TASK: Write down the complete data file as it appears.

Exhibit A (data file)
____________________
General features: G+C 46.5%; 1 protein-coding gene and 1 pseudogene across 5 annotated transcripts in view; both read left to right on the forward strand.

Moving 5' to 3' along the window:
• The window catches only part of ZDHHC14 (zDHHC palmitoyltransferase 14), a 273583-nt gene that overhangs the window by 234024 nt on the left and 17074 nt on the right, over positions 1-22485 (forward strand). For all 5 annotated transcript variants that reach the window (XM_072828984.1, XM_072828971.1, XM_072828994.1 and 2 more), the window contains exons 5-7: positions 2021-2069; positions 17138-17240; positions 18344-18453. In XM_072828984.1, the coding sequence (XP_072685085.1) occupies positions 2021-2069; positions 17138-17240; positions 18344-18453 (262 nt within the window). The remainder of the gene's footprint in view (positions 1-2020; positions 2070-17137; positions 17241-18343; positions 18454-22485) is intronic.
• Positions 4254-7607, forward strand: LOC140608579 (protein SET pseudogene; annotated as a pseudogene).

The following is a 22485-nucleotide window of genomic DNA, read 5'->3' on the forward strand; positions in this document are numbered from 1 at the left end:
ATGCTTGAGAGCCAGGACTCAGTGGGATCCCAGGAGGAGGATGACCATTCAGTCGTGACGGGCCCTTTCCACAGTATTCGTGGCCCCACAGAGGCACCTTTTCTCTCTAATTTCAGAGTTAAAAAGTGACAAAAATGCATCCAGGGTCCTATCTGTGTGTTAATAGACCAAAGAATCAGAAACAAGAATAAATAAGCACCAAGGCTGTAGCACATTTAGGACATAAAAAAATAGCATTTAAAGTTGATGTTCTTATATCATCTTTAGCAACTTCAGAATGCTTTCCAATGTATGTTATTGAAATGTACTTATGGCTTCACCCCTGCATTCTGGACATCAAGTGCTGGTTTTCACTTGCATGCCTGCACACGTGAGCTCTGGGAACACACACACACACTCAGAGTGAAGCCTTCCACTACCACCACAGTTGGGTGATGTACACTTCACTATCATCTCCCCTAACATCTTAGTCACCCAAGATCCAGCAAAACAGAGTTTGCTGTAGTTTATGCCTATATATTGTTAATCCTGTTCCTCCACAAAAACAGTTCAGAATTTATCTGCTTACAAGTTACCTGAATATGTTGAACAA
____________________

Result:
General features: G+C 46.5%; 1 protein-coding gene and 1 pseudogene across 5 annotated transcripts in view; both read left to right on the forward strand.

Moving 5' to 3' along the window:
• The window catches only part of ZDHHC14 (zDHHC palmitoyltransferase 14), a 273583-nt gene that overhangs the window by 234024 nt on the left and 17074 nt on the right, over positions 1-22485 (forward strand). For all 5 annotated transcript variants that reach the window (XM_072828984.1, XM_072828971.1, XM_072828994.1 and 2 more), the window contains exons 5-7: positions 2021-2069; positions 17138-17240; positions 18344-18453. In XM_072828984.1, the coding sequence (XP_072685085.1) occupies positions 2021-2069; positions 17138-17240; positions 18344-18453 (262 nt within the window). The remainder of the gene's footprint in view (positions 1-2020; positions 2070-17137; positions 17241-18343; positions 18454-22485) is intronic.
• Positions 4254-7607, forward strand: LOC140608579 (protein SET pseudogene; annotated as a pseudogene).

The following is a 22485-nucleotide window of genomic DNA, read 5'->3' on the forward strand; positions in this document are numbered from 1 at the left end:
ATGCTTGAGAGCCAGGACTCAGTGGGATCCCAGGAGGAGGATGACCATTCAGTCGTGACGGGCCCTTTCCACAGTATTCGTGGCCCCACAGAGGCACCTTTTCTCTCTAATTTCAGAGTTAAAAAGTGACAAAAATGCATCCAGGGTCCTATCTGTGTGTTAATAGACCAAAGAATCAGAAACAAGAATAAATAAGCACCAAGGCTGTAGCACATTTAGGACATAAAAAAATAGCATTTAAAGTTGATGTTCTTATATCATCTTTAGCAACTTCAGAATGCTTTCCAATGTATGTTATTGAAATGTACTTATGGCTTCACCCCTGCATTCTGGACATCAAGTGCTGGTTTTCACTTGCATGCCTGCACACGTGAGCTCTGGGAACACACACACACACTCAGAGTGAAGCCTTCCACTACCACCACAGTTGGGTGATGTACACTTCACTATCATCTCCCCTAACATCTTAGTCACCCAAGATCCAGCAAAACAGAGTTTGCTGTAGTTTATGCCTATATATTGTTAATCCTGTTCCTCCACAAAAACAGTTCAGAATTTATCTGCTTACAAGTTACCTGAATATGTTGAACAA